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Brad Robbins, Jake Moody, and even wide receivers helped Tommy Doman become the versatile player he is today

Tommy Doman showed a lot of patience and resilience sitting behind Brad Robbins and Jake Moody for an opportunity to play for two years.

Colorado State v Michigan Photo by Aaron J. Thornton/Getty Images
Jacob Singer Jake Singer is a junior at the University of Michigan majoring in Political Science. He is a Michigan Football and Basketball Writer for SB Nation's Maize and Brew

In the competitive world of college football, patience is a virtue not everyone possesses.

Tommy Doman is a testament to this virtue. The journey of this dedicated athlete, from his soccer roots in fourth grade to patiently waiting behind seasoned players like Brad Robbins and Jake Moody, showcases his unwavering commitment to his craft.

Doman’s humble beginnings on the soccer pitch seem almost poetic now. As he recalls, “Obviously I was a soccer player in fourth grade, and they’re trying to find a kicker for the team and I was the best one. I would just spend hours out there just because I just had so much fun.”

This early inclination towards football paved the way for an enduring passion that would ultimately see him start for the Michigan Wolverines.

However, Doman’s journey to the main stage wasn’t a cakewalk. The shadows of Brad Robbins and Jake Moody loomed large, but Doman’s patience and determination kept him anchored. He found comfort in personal growth, revealing, “I think just staying busy, staying focused, getting better — if you learn and you just keep on getting better, then your time will come and it’ll be worth it.”

That athletic prowess, which Doman honed over the years, became a significant edge. While punters aren’t thought of as the most athletic players on the field, athleticism separates the great ones from everyone else.

“Being an athlete just helps you play at a high level,” Doman said. “If you really look at what separates guys from even college to NFL, athleticism is a big thing.”

But athleticism isn’t just about raw power, especially when it comes to punting. The finesse and precision Doman speaks of show the complexities of the position.

“Most people think it’s just kick as hard as you can, but with punting, you have to stay linear and float the ball out,” Doman said.

His transition from being a kicker to a punter has seen its fair share of challenges. While Doman kicked and punted in high school, it was unclear which path he would take at Michigan. Sitting behind two noteworthy players, Doman continued to work at both positions. It wasn’t until this season he switched to punting full-time when the Wolverines brought in Louisville transfer James Turner to kick extra points and field goals.

In addition to punting, Doman was also asked to perform kickoff and field goal holding duties. The only problem was he had not really done either. So he found himself drawing from his earlier experiences.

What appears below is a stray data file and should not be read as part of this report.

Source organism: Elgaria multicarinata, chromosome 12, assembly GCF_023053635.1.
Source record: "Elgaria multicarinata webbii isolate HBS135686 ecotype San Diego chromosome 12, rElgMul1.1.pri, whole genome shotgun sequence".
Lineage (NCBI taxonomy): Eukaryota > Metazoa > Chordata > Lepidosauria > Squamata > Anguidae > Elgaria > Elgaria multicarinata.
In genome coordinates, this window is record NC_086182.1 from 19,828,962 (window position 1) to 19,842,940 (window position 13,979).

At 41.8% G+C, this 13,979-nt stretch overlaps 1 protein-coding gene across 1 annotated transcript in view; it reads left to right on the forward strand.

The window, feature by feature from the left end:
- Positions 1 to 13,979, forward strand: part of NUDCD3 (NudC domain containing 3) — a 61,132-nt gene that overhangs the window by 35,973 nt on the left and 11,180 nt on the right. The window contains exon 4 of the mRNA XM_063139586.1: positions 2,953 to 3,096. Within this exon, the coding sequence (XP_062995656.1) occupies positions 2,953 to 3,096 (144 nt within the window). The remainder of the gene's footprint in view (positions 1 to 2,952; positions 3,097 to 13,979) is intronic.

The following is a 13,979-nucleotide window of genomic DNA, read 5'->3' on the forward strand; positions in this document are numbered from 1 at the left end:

“With doing kickoffs, it’s a similar swing to field goals, so I still use that background, which I think has actually really helped me out a lot because (of that) that swing plane, but punting has been the main focus,” Doman said.

Such adaptability showcases Doman’s unwavering commitment to excellence, a commitment that extends to facets of the game like holding, where he admits before this season, “I’ve never held (for a kicker) in my entire life, but just reps and trust.”

He admitted doing a lot of work in the offseason with the jug machines, and even leaning on wide receivers to teach him how to catch the ball properly.

“I talked to Peyton O’Leary about it and a couple of other wideouts too because (I needed to learn) to catch (the ball) on the outside,” Doman said. “I was having an issue catching the top part of the ball and I was (taught) to follow the laces to get the knee of the ball because that’s the main thing. Especially with that, I took that as being able to find out where the laces are to spin the ball (for punting).”

Mentorship beyond catching played a significant role in Doman’s growth. Learning from Robbins was instrumental.

“Brad (Robbins) is definitely a hangtime guy and coming in, I was not known for hangtime,” Doman said. “I was just really good for consistent spirals and stuff like that but didn’t really go that high. So just learning the technique from him and turn situations he uses. Not just learning how to do it, but the situations to use it and how that benefits your punts and helping the team win.”

For Doman, football isn’t merely a game or a career — it’s a medium through which he can contribute to the greater good of the team. He expressed, “I think I get most excited when it’s a very good situational plan — just being able to execute and help our team in those situations are my favorite.”

Doman’s journey offers a blueprint for young athletes everywhere: that with patience, hard work and a love for the craft, success is inevitable.